Surviving in the Age of Acceleration.

Since 2004 there has been the emergence of Facebook, Twitter, the iPhone (and a 100,000% increase in US wireless network traffic through to 2014), Google’s acquisition of YouTube, Amazon’s introduction of the Kindle, 3G, 4G and 5G wireless connectivity.

Uber, Instagram, Lyft, Snapchat, Doordash, Impossible Foods, Tinder, WhatsApp, Pinterest, Bitcoin (and other crypto currencies), Spotify Asana, Revolut, Zoopla, Cazoo, AirBnB, FitBit and Dropbox were all founded during or after 2007.

30,000 venture capital funded start-ups occurred at the height of the pandemic, in 2021, with a deal- value of over US$600Bn, a year-on-year increase of 92%.

Volume to Q3 2022 declined year-on- year by 53%, re-emphasising the ubiquity of volitivity and change.

The ascendence of new and well-funded competitors from “nowhere,” global recession, and the necessity to radically change legacy culture, operations and systems is now a matter of “surviving”, not just “thriving”.

Frontier technologies are now pushing society to the point of “dislocation” when the acceleration in change exceeds the human capability to adapt to it.

This is fundamentally different to “disruption”, when a compelling competitive advantage, held by one entity, renders another obsolete.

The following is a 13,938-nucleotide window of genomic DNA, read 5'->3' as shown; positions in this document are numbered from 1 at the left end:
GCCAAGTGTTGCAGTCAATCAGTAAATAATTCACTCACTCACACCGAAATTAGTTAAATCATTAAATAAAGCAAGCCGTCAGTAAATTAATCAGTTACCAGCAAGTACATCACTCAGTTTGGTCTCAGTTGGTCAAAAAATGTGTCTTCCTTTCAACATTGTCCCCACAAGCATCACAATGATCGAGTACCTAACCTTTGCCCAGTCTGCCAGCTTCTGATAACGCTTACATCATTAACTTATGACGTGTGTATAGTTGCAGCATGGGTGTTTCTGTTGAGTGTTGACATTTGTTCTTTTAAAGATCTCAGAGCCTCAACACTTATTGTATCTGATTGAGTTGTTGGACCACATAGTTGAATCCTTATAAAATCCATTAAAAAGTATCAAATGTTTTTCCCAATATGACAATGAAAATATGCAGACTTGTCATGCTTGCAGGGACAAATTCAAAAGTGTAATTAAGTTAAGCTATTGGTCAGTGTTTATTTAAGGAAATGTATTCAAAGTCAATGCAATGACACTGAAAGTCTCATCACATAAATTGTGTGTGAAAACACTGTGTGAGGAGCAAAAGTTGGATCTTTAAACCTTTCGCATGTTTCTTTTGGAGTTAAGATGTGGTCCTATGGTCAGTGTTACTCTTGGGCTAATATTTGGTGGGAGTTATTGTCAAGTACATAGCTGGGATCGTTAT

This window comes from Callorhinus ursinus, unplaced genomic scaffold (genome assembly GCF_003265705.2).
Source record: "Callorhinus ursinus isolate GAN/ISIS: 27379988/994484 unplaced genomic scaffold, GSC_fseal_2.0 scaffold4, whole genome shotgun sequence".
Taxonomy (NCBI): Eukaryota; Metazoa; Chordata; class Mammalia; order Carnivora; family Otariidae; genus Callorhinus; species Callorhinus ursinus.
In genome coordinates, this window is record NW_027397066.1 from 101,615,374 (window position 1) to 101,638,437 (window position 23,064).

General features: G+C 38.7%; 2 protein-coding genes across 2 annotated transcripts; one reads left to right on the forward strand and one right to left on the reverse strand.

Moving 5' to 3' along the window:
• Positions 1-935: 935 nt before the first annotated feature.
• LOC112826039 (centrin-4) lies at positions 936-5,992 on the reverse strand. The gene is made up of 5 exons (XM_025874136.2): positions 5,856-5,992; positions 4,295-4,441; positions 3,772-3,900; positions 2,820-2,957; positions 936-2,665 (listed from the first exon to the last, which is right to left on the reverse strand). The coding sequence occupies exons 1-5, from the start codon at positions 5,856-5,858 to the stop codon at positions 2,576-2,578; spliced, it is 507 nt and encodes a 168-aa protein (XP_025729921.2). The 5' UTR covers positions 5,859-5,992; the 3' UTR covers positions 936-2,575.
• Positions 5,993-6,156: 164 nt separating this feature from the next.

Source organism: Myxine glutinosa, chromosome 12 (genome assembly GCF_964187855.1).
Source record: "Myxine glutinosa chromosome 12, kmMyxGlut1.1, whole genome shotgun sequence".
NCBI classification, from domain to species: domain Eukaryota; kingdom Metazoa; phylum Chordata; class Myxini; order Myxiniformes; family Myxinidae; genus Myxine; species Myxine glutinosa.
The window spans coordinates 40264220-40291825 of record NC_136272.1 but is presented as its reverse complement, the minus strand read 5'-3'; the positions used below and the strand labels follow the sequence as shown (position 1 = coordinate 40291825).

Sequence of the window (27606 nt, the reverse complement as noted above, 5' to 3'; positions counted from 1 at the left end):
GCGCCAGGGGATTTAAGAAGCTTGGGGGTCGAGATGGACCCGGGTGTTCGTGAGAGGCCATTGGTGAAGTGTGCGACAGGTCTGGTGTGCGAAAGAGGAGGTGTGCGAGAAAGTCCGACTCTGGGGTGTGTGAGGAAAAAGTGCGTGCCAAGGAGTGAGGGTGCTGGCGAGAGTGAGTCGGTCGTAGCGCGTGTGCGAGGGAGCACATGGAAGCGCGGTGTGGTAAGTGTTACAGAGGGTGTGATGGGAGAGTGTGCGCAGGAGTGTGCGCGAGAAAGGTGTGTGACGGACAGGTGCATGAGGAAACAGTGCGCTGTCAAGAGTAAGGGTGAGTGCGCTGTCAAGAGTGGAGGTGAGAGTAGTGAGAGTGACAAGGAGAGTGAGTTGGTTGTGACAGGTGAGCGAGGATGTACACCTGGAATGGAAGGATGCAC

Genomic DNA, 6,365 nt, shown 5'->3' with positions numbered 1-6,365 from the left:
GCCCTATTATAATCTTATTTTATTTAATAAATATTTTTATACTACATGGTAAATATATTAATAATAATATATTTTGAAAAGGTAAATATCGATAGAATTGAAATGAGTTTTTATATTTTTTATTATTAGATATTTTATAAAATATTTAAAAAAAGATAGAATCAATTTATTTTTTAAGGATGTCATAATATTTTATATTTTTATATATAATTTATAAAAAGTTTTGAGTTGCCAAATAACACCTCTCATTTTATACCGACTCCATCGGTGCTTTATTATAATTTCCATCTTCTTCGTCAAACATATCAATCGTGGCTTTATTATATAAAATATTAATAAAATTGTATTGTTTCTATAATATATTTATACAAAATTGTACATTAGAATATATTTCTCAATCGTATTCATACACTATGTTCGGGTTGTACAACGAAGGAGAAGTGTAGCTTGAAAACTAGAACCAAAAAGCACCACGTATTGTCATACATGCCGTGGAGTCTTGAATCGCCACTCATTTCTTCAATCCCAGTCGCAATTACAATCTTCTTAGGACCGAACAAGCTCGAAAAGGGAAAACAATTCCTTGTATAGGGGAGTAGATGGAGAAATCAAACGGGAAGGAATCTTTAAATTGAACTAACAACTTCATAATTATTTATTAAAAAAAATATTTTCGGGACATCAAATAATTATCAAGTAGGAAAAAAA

The example of market-dominant Blockbuster Video’s board’s resistance to changing its business model, to compete with streaming start-up Netflix’s subscription model, is a salutary one.

Streaming was then in its infancy. Blockbuster decided to keep its existing business model (of which return fees was a significant revenue contributor – 12%).

Netflix subsequently became the dominant force in television and film.

Apple (a technology company) caused the same kind of disruption in the music business, by driving the music download revolution.

Amazon challenged and transformed the book industry by dominating e-books with its Kindle product.

“We’re entering an age of acceleration. The models underlying society at every level, which are largely based on a linear model of change, are going to have to be redefined. Because of the explosive power of exponential growth, the twenty-first century will be equivalent to 20,000 years of progress at today’s rate of progress. Organizations have to be able to redefine themselves at a faster and faster pace”. (Ray Kurzweil, director of engineering at Google)

In a recent PwC survey nearly 40% of CEOs now think their companies will NOT be economically viable in a decade, if they remain on their current path.

It’s therefore critical that organisations now recognise and incorporate the imperative for seizing opportunity from continuous and rapid change into their ethos and operations.

Their very survival depends upon it.

Let’s discuss – what’s YOUR view…?

Barry Eustance CMgr MCMI
Kotter Change Leader Certified
Principal Consultant – The Sixsess Consultancy
Empowering Clients to Seize Opportunity from Change

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